Scouting Report: Tyler Robertson

May 20th, 2008 · 2 Comments

By Kiley McDaniel

As mentioned in the earlier Tyler Robertson first look, he is a bit of a polarizing figure as a prospect.

Now that I’ve given you plenty of time to peruse the video of his motion (that’ll be my excuse for the delay in posting the report), I’ll drop in with my thoughts on what I saw from the big lefty.

The outing wasn’t bad from a statistical perspective, but we all know better than to judge ability from a low-minors pitcher purely from their stats.

I saw some good things that bode well for projecting the lefty into the big leagues, and some thing that make me and others think he could fizzle in the minors.

So, this makes for a perfect opportunity for you, the reader, to take the information at your disposal to make your own call on what Robertson will become, with a Saber-Scouting first, a reader poll.

Come look at our shiny new toy, oh, and a scouting report too, after the jump…

See SaberScouting’s Scouting Tutorial for an explanation of this collection of odd jargon and numbers.

Tyler Robertson, LHP, Ft. Myers Miracle (Twins)

Pitch - Present/Future Grades

Fastball - 40/40

Slider - 50/55

Curveball - 45/50

Changeup -50/55

Command - 45/50

Physical Description - Physical, XL frame that’s more athletic than bulky. Not too much projection left, room for about 10 lbs, but more of a lean body type. Square shoulders, a little stiff as an athlete, average bulk throughout. Resembles Jon Garland.

Fastball - Dipped as low as 84, topped out at 88 and sat in the 86-87 area. The 84-85 pitch was more of a true cutter that was effective, but usually higher in the zone. The 86-88 fastball had cut, but moreso because Robertson tends to throw across his body. He showed some average sink at times, and mixed in some two seamers with good run. This is just a pitch to get to his off-speed stuff and he needs the movement and command to stay out of trouble with it—today his command/mechanics faltered at times and thus the fastball lost command and movement and got hammered at times.

Slider - Worked with this pitch at 74-76 mph and flashed above-average two-plane bite with late movement. More times than not, it was a lazier fringe-average cutter-type pitch with some depth that lacked the late bite and was either hit or out of the zone. If he cleans it up some, it probably still isn’t a swing-and-miss pitch, but a good weapon in conjunction with other pitches

Curveball - A 67-69 slow, overhand bender (good shot in the video of it) that has some tightness to it, but is average at best with the lack of bite. It’s more of a rolling pitch that he telegraphs somewhat with his higher arm angle. He also has a more awkward finish than usual when he throws it, hooking his arm to the body. For me, it’s no more than just a show-me pitch early in the count to change the eye-level that you hope the hitter isn’t expecting.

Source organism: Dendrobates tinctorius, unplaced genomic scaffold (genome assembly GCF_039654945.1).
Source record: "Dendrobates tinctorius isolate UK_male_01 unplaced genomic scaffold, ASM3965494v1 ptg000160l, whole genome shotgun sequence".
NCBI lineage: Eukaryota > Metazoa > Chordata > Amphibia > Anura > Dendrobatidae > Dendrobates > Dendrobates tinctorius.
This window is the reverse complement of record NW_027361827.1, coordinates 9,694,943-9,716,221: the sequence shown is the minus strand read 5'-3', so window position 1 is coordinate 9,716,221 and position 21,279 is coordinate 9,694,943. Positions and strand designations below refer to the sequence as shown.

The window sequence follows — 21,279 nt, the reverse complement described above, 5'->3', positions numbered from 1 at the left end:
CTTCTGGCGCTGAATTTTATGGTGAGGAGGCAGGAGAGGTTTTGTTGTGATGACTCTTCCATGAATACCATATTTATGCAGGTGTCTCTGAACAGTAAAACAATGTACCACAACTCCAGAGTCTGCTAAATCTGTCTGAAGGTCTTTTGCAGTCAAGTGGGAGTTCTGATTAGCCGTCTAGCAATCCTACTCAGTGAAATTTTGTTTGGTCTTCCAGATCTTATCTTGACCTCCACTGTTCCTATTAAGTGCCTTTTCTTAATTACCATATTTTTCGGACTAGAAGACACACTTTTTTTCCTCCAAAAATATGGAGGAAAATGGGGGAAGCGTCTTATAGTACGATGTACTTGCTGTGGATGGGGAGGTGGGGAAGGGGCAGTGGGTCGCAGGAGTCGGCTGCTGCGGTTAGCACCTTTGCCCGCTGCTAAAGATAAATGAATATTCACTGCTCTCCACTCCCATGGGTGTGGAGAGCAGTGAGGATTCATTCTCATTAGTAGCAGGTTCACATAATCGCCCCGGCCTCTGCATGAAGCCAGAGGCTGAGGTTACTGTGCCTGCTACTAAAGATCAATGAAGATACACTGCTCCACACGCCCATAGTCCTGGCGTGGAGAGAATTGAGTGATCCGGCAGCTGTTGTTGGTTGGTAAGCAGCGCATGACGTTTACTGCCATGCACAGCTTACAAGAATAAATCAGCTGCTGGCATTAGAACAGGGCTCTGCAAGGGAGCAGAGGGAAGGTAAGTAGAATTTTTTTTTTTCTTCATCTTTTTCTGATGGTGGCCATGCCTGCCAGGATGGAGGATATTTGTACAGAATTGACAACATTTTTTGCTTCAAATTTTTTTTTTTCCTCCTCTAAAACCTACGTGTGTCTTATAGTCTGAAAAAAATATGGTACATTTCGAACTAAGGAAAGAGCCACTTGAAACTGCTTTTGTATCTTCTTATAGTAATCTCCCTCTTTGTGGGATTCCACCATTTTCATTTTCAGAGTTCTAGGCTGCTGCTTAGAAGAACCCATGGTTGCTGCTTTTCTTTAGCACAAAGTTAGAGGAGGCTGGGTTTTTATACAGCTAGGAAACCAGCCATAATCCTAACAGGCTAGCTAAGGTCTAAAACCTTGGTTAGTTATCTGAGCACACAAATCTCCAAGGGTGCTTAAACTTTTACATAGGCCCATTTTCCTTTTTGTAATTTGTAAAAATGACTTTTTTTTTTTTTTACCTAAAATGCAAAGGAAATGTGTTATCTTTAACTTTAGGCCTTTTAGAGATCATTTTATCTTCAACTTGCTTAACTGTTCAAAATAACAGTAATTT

Changeup - This was his go-to off-speed pitch for the night that ranged from 76-81 mph and may have been two pitches, a splitter and circle change. He maintains his arm speed and angle to create some good deception and the pitch has good late depth with some fade. He used it pretty often and still got some weird swings. Robertson is able to spot this pitch well and bury it as a chase pitch late in the count.

Mechanics - There’s a lot of things I could say here, but judging from the outcry from the readers, you guys see that these are the type of mechanics that hinder an upside, turn scouts off, and apparently make a few of our readers hold their arms and cringe (their words, not mine). From a simplistic viewpoint, Robertson’s arm action is stiff and flexed, and is out in front of his body too much during the motion. Whether this impacts his command or lower velocity is out of the scope of my expertise, but I wouldn’t rule it out.

Notes - If the fastball is around 90 and the changeup and slider are both above-average while the command is working, then this is an effective big league starter. But that’s more than a few ifs, and you could say that about a number of guys in this league. From people I’ve talked to int he game, they don’t like his motion, have seen his velo down for some time (from the reported low 90s), and generally aren’t big fans.

From my one look, I’m not a fan either, but if you look at Robertson just as just another pitcher, if he can make the motion and command work for him, and develop his pitches as expected, he could be a solid back-end starter. As I said in an earlier article, there’s lots of guys in this league with that upside and similar stuff, so I tend not to bet on Robertson in general, but I wouldn’t be surprised if he makes a big league contribution.

See SaberScouting’s Scouting Tutorial for an explanation of this collection of odd jargon and numbers.

Adjusted Overall Future Potential: 50
Present Group: P, Future Group: D
Projected Role: Long/Middle Reliever, Spot Starter

MLB ETA: 2011
Overall Comparison: Ron Villone

What will Tyler Robertson ultimately become?

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Tags: Mechanical Analysis · Scouting Reports

2 responses so far ↓

  • 1 Mike R. // May 20, 2008 at 3:27 pm

    Hey Kiley:

    Any plans for Saberscouting on June 5th? I was thinking you guys could have some sort of live chat that day.

  • 2 kileymcd // May 21, 2008 at 5:14 pm

    We’ve been kicking around a number of ideas. You should be seeing some of that shortly. So there’s your vague cop-out.

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